CharlesD

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Joel,
The Hubble Space Telescope (HST) has been used to image objects in the solar system. There are pictures of Mars and other planets taken from by the HST (http://oposite.stsci.edu/pubinfo/PR/2001/24/), and (IIRC) the HST also took pictures of Shoemaker-Levy-9 (the comet that hit Jupiter a few years back).
The HST has more than one "camera" and the various instruments have been changed/upgraded during the Shuttle maintenance missions, so I am not sure if the same instruments that took those images is still on the HST.
the HST represents a new "golden age" of Astronomy, with it we have been able to see what was only surmised previously: star systems being formed, proto-planetary discs, the remnants of novae, colliding galaxies. Before Hubble we had only the vaguest notion of such things, and, at best, the blurriest of images of them, but with the HST we can see them with unprecedented detail. It is a dream come true!
 

Ben Osborne

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I think that planets outside of our solar system are too far for even the Hubble to see though. They don't give off their own light, so we can only infer their existence from the "wobble" of stars that they orbit.
 

Shawn C

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I like this one:
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Just being able to see multiple galaxies in one picture blows my mind. I can't fathom just how far in distance those spiral galaxies are from each other.
It's so weird to think that what we are actually seeing happened billions of years ago. I sometimes wonder how different the pictures would be if there was some way to see what happening >right now
 

Jeff Kleist

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I wish that we weren't just looking......................

Where are the Vulcans when you need them!
 

Seth Paxton

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Remember how slammed the Hubble project got when it first went up and had lens problems. The shuttle repairs/upgrades sure have fixed that - NASA gets nowhere near enough credit for their excellent work.

BTW, Discover magazine has an excellent article this last month on how the universe was probably created from nothingness, all thanks to a solid quantum mechanics theory that is not only standing up against years of scrutiny, but excels in explaining the current observed dynamics of the universe.

Literally the universe was created from particles that are in the realm of quark size, at least according to this pretty solid theory.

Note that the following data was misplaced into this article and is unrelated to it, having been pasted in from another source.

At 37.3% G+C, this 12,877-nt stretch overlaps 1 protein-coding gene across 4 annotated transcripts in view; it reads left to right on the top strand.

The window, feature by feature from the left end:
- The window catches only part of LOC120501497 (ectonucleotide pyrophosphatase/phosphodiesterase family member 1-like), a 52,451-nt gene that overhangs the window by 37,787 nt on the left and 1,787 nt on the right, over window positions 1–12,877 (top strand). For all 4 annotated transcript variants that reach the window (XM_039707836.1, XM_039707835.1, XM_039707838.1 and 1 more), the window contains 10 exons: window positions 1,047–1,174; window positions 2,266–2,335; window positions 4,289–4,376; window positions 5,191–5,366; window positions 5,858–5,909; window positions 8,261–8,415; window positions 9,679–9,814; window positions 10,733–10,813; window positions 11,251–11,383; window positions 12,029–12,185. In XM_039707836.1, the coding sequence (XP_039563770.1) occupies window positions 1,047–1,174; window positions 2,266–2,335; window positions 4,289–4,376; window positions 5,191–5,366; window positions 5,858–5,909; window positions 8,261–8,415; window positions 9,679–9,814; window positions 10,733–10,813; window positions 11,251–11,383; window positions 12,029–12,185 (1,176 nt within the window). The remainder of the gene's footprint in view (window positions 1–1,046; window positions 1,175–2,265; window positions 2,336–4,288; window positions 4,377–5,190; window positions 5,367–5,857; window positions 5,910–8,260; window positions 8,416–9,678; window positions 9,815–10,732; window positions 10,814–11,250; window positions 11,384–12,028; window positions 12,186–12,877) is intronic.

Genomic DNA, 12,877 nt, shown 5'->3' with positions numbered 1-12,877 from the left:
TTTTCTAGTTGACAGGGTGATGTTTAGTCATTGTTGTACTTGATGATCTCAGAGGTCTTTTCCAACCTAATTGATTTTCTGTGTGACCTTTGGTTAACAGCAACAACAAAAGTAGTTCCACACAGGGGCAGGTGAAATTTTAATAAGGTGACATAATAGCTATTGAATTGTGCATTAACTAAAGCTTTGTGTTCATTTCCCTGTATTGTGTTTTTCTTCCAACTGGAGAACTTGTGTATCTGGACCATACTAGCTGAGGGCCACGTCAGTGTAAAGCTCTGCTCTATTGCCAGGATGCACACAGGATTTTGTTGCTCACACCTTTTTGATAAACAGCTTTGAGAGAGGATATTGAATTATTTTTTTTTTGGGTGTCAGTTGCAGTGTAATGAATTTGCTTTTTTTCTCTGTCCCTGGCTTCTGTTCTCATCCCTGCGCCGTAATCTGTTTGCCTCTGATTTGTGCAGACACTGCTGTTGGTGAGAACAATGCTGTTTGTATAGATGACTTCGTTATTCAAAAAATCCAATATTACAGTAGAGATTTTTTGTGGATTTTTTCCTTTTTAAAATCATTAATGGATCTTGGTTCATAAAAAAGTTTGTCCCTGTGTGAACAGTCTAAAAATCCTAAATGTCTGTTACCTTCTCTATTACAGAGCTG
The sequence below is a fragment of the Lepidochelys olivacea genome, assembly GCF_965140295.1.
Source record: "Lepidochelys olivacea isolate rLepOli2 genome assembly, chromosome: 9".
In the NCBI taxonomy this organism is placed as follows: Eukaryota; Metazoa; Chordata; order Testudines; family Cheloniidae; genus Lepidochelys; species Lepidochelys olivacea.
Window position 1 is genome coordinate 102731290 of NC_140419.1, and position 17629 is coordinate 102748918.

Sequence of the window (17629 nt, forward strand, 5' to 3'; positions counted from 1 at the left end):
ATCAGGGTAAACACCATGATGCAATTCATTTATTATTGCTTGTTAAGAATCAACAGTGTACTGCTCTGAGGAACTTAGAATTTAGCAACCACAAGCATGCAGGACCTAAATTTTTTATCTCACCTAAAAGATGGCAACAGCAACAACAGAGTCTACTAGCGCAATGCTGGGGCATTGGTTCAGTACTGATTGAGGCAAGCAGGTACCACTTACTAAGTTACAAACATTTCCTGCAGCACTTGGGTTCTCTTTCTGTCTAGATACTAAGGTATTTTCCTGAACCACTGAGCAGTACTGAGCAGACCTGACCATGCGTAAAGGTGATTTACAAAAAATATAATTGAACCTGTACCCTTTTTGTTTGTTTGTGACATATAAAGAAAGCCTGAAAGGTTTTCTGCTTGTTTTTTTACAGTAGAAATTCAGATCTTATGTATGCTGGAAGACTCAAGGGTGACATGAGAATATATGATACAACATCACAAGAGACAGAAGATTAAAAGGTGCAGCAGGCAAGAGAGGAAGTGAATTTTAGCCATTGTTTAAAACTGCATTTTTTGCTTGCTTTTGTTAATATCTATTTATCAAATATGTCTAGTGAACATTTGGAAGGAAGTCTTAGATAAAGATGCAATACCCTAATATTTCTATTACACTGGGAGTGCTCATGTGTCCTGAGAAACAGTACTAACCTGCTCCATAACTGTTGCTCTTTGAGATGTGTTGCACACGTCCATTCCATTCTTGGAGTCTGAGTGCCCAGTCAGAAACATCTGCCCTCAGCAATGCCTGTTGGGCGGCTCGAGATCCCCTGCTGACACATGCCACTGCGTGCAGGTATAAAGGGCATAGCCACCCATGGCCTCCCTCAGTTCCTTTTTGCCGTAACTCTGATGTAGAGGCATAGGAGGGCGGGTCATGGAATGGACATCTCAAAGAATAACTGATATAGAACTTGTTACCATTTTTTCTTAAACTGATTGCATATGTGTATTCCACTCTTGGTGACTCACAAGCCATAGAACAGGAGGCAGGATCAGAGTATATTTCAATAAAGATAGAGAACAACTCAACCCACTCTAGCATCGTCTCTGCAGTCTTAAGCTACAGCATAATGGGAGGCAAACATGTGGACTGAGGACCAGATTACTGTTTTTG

Jack Briggs

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When the Pathfinder landed on Mars, I was with a group of close friends at a gathering of space enthusiasts in Pasadena, just off the JPL "campus." SF author David Brin was present. His speech has stayed with me in a way that's almost as profound as those first images from what is still the most recent spacecraft to reach the surface of the Red Planet successfully.

The line I remember best is, "We are a great species."

This poignant image from the Hubble Space Telescope is proof positive of the human spirit.
 

BrettB

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That's a fantastic picture. It almost looks like a painting.
Ike brought up something I've always thought. The majority of pictures I've seen from the Hubble look so unreal. Does someone have a theory as to why the images have this unreal quality to them? And just to be clear, I'm not a nutjob who thinks this is all bogus. :D
 

Ashley Seymour

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I've seen from the Hubble look so unreal. Does someone have a theory as to why the images have this unreal quality to them?
The colors are enhanced and may even be changed to highlight features. I purchased a print a couple of years ago and it was part of a larger image. Framed and hung it takes on a different meaning. The presentation of the image is art and may contribute the "unreal quality."
 

Scott Strang

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That sure is gorgeous. How can anyone not love this?

If the universe was created from "nothingness" then was there anything (beyond our grasp) before "nothingness"?